A young woman is dead. It is as simple as that, and before any more analysis – analysis about our celebrity-soaked culture, about the end of privacy in the 21st century, or any of the other lenses through which this story will be seen, including my own just-offered suggestions – I wonder if we shouldn’t simply care because someone has died a tragic death, whether at her own hand or the hand of another.

If we are going to care about this story, can we at least train ourselves to think about the loss of life before anything else?

I know that were the circumstances different, if the story did not involve “royals” or if there was no “betrayal angle” or the suggestion of suicide, the story would get no attention at all. I get that, and I accept that. But before we indulge all of that, perhaps we could all simply acknowledge that the first story, if not the only story here, should be how to cultivate a bit of compassion for the one who has died, regardless of the circumstances.

We will go on loving celebrity stories and morality plays because we are who we are, but imagine if that was the second thing we did. Imagine that we tried to think first, about the person who is gone, before the circumstances which lead to their death.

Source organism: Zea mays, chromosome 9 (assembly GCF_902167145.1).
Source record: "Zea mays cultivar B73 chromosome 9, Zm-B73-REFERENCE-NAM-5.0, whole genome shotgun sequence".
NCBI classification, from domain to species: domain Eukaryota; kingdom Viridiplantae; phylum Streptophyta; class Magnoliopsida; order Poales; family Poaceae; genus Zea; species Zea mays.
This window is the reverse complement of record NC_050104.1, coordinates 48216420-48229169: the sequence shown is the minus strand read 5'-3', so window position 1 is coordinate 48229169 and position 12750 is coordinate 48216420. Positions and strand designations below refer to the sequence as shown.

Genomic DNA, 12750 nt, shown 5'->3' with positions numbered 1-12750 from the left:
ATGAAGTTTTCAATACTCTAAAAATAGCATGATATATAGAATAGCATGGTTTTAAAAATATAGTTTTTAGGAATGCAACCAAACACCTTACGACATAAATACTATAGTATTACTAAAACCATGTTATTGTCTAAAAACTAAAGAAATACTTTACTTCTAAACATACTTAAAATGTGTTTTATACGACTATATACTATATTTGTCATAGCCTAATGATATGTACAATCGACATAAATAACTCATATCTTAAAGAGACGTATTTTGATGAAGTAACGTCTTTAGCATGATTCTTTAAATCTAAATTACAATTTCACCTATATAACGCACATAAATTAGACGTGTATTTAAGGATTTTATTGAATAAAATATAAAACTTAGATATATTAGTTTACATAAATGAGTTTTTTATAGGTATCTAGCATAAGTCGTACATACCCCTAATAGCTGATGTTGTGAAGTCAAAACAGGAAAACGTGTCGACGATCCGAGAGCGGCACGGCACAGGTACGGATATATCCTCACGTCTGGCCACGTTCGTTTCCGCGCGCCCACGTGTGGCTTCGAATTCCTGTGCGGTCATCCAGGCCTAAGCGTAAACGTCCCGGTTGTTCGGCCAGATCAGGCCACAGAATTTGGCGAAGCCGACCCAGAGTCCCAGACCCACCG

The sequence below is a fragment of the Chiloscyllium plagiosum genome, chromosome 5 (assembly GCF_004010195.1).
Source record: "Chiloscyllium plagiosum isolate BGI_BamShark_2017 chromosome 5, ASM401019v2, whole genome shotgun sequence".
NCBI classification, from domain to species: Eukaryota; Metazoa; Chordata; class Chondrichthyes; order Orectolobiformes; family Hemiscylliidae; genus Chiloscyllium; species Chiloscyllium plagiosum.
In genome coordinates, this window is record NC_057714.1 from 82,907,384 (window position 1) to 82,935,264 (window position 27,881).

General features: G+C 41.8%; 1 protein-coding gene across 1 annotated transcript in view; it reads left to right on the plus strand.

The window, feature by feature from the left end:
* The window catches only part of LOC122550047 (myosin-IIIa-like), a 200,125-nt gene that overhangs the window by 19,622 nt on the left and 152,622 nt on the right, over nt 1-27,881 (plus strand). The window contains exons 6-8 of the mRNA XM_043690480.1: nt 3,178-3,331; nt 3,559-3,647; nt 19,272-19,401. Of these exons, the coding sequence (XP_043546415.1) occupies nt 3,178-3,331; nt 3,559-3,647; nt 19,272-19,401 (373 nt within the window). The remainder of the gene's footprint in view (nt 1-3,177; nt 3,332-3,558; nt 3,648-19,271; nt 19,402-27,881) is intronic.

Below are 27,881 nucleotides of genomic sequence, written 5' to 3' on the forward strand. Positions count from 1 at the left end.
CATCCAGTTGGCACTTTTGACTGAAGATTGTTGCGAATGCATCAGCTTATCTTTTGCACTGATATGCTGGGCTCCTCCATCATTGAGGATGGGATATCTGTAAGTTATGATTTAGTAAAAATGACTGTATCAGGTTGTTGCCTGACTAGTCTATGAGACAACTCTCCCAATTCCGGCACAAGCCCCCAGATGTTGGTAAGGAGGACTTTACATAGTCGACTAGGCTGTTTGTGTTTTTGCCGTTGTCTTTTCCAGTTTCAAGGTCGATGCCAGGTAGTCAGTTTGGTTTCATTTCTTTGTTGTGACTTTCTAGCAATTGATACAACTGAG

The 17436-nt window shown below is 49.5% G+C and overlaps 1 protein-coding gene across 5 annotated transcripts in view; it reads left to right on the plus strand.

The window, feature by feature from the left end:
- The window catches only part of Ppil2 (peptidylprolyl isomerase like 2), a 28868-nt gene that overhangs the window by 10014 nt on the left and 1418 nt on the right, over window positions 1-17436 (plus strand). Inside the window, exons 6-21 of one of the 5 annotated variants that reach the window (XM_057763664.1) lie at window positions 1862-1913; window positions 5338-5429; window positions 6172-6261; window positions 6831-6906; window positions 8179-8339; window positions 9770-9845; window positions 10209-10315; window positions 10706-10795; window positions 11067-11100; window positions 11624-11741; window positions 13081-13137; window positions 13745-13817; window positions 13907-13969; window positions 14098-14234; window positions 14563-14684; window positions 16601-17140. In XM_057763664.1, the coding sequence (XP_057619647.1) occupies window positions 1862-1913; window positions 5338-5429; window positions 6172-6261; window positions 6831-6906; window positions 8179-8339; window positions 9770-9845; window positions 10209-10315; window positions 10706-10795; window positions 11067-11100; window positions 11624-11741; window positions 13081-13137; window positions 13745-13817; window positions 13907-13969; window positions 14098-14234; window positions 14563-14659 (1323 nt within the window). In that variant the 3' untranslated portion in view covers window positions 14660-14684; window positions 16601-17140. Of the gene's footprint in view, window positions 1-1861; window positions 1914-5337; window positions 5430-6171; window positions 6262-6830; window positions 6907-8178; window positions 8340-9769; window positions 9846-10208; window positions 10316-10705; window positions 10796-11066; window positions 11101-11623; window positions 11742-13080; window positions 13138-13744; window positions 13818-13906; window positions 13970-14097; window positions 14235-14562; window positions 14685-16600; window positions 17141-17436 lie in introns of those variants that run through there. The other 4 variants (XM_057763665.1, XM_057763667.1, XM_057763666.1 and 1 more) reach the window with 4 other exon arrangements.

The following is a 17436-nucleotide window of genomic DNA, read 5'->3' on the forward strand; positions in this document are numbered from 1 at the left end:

I am often asked about what it means to practice compassion, and while I don’t have a single easy answer, I am pretty sure that thinking about the person first, and the story second, would be a good place to start.

Related On Faith content about the Duchess of Cambridge:

* Author: Surviving Kate Middleton’s ’s pregnancy disease was a test of faith

* Our lady of hyperemesis gravidarum

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Brad Hirschfield
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  • Mandi1136

    Wow…did someone have a guilty concience when they wrote this? My first and only thought was how bad I feel for that girl when I heard of this story…who gives a crap about “royalty” they are all just people at the end of the day. Skin, blood, flesh and bones…

  • UKbased

    I agree with the first comment. My thoughts were for no-one else but the nurse. How could it be any other way. Your commentator speaks for no-one else but themselves.